The field of the present invention relates to a photovoltaic solar module, a process for the preparation thereof, and a device for generating electric energy employing such a solar module.
Solar modules are construction elements for the direct generation of electricity from sunlight. Key factors for a cost-efficient generation of solar electricity include the efficiency of the solar cells employed as well as the production cost and durability of the solar modules.
A solar module usually consists of a framed composite of glass, interconnected solar cells, an encapsulation material and a backside construction. The individual layers of the solar module serve the following functions.
The front glass serves for protection from mechanical impact and the effects of the weather. It must have an excellent transparency in order to keep absorption losses in the optical spectral range of from 300 nm to 1150 nm and thus efficiency losses of the silicon solar cells, which are usually employed for power generation, as low as possible. Normally, tempered low-iron white glass (3 or 4 mm thick), whose transmittance in the above spectral range is around 90 to 92%, is used.
The encapsulating material (mostly EVA (ethylene-vinyl acetate) sheets are used) serves for adhesively bonding the whole module assembly. During a lamination process, EVA melts at about 150° C., flows into the spaces of the soldered solar cells and is thermally cross-linked. The formation of air bubbles, which would result in reflection losses, is avoided by lamination under vacuum.
The backside of the module protects the solar cells and the encapsulating material from moisture and oxygen. In addition, it serves as a mechanical protection from scratch etc. when the solar modules are mounted, and as an electrical isolation. Another sheet of glass or a composite sheet can be employed as the backside construction. Mostly, the variants PVF(polyvinyl fluoride)-PET(polyethylene tere-phthalate)-PVF or PVF-aluminum-PVF are employed.
In particular, the encapsulating materials employed in solar module construction must have good barrier properties against humidity and oxygen. Humidity and oxygen do not attack the solar cells themselves, but corrosion of the metal contacts and chemical degradation of the EVA encapsulating material occur. A destroyed solar cell contact leads to complete failure of the module since normally all solar cells in one module are electrically serially connected. A degradation of the EVA can be seen from a yellowing of the module associated with a corresponding performance reduction by light absorption and visual deterioration. Today, about 80% of all modules are encapsulated on the backside with one of the composite sheets described, and glass is used for the front and back sides of about 15% of the solar modules. In this case, in part highly transparent casting resins, which cure slowly, however (several hours), are employed as encapsulating material instead of EVA.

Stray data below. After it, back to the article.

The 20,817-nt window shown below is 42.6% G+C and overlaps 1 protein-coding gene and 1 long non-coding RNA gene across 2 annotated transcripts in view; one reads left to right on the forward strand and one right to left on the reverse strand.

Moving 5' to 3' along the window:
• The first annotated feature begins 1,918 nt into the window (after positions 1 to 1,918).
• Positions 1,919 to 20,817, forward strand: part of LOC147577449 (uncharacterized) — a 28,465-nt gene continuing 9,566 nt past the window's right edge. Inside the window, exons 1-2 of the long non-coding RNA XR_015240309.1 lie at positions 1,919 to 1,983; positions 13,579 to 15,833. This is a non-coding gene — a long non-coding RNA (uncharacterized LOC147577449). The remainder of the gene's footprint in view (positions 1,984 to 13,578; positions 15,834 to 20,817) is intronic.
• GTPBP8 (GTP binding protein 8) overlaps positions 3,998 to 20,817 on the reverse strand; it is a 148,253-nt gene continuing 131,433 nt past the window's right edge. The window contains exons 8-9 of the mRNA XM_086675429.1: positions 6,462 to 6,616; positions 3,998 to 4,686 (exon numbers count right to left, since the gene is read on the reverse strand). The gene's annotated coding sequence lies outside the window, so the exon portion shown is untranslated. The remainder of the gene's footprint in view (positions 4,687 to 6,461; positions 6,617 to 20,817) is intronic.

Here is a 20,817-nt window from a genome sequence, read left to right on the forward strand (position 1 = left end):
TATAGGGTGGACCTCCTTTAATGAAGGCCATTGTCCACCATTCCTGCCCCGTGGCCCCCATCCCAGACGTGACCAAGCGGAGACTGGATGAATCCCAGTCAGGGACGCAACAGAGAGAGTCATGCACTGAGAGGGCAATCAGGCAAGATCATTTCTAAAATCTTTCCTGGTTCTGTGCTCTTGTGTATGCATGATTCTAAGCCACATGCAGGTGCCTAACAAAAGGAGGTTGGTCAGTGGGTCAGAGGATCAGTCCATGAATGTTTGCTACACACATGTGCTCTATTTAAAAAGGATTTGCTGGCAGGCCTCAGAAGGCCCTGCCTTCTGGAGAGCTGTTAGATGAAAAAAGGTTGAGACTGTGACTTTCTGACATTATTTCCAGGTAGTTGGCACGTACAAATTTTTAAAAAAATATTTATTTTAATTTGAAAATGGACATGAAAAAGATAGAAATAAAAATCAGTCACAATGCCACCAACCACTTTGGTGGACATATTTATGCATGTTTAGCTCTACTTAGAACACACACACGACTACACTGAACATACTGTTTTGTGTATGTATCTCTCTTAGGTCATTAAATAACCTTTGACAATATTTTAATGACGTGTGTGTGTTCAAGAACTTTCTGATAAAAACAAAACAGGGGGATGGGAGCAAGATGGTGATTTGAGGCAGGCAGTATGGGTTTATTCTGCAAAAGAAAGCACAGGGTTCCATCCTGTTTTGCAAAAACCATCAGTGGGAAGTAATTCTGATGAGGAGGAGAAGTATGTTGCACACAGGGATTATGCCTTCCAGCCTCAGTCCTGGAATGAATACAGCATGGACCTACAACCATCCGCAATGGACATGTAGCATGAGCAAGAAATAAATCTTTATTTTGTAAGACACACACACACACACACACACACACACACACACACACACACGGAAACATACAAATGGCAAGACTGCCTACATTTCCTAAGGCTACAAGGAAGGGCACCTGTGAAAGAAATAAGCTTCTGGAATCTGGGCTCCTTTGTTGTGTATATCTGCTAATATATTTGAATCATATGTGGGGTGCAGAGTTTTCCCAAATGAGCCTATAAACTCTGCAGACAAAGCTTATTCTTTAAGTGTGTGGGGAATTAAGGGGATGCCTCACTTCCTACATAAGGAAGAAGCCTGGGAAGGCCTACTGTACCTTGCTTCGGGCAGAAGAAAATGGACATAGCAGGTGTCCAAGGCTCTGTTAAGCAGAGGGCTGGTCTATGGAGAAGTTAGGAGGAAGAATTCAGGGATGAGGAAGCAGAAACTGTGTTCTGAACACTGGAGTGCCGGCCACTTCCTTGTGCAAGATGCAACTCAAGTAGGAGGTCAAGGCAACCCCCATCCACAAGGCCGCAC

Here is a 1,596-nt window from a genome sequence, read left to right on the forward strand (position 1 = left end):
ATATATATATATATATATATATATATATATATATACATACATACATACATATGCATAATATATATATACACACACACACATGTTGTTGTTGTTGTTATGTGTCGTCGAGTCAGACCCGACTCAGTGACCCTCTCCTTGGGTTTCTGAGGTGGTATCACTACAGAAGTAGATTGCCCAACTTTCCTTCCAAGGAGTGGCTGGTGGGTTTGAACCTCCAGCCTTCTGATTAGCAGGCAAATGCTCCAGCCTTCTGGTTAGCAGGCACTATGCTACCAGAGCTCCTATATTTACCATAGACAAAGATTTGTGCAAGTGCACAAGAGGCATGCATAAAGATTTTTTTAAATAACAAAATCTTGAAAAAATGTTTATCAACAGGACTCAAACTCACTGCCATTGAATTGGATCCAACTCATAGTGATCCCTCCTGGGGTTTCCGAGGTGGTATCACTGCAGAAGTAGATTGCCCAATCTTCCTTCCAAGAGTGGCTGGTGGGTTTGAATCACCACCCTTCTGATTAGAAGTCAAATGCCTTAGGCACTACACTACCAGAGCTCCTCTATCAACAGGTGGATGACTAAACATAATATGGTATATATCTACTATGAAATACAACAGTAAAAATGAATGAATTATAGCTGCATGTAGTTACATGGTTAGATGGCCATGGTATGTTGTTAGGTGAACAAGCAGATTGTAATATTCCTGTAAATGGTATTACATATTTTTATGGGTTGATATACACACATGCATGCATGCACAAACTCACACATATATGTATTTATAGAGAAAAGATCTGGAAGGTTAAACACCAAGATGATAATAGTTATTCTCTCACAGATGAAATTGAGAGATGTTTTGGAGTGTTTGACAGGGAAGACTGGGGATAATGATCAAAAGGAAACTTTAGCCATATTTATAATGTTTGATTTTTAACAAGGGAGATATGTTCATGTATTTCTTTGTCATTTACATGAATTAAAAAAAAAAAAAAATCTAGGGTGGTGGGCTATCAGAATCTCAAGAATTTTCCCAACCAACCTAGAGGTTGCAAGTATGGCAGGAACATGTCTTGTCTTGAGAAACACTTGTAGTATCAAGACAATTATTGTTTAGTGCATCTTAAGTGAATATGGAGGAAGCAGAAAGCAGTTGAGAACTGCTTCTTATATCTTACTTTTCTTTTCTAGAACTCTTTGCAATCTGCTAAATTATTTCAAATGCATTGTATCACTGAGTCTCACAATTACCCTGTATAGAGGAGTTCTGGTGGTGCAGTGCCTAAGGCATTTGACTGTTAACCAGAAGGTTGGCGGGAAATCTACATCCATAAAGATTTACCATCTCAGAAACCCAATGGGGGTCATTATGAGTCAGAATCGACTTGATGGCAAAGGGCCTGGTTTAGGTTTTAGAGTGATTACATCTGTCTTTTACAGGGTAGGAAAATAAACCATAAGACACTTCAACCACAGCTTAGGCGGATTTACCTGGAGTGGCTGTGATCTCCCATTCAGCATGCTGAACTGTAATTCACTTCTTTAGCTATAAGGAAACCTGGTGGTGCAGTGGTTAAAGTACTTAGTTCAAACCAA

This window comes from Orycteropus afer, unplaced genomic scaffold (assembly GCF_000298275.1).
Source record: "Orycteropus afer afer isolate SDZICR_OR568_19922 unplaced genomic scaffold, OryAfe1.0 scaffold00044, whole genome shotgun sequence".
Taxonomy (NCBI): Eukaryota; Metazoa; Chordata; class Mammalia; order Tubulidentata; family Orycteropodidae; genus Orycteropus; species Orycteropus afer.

In order to achieve competitive electricity generation costs of solar electricity despite the relatively high investment cost, solar modules must reach long service lives. Therefore, solar modules are designed for a service life of 20 to 30 years today. In addition to a high weather stability, high demands are placed on the temperature resistance of the modules, whose temperature can vary cyclically during operation from 80° C. under full solar irradiation to temperatures below the freezing point. Accordingly, solar modules are subjected to extensive stability tests (standard tests according to IEC 61215 and IEC 61730), which include weather tests (UV irradiation, damp heat, temperature cycling), but also hail impact test and tests of the electric insulation performance.
Module finishing accounts for 30% of the total cost for photovoltaic modules, which is a relatively large proportion. This large proportion of module fabrication is due to high material costs (including for the encapsulating material, frame, backside multilayer sheet) and long process times, i.e., low productivity. The above described individual layers of the module composite are frequently still manually assembled and oriented. In addition, the relatively slow melting of the EVA hot-melt adhesive and the lamination of the module composite at about 150° C. under vacuum cause cycle times of about 20 to 30 minutes per module.
Due to the relatively thick front glass sheet, conventional solar modules additionally have a high weight, which in turn necessitates stable support constructions, which are expensive. Also, the problem of heat dissipation is unsatisfactorily solved in current solar modules. Upon full solar irradiation, the modules will heat up to 80° C., which results in a temperature-induced deterioration of the solar cell efficiency and thus ultimately in solar electricity becoming more expensive.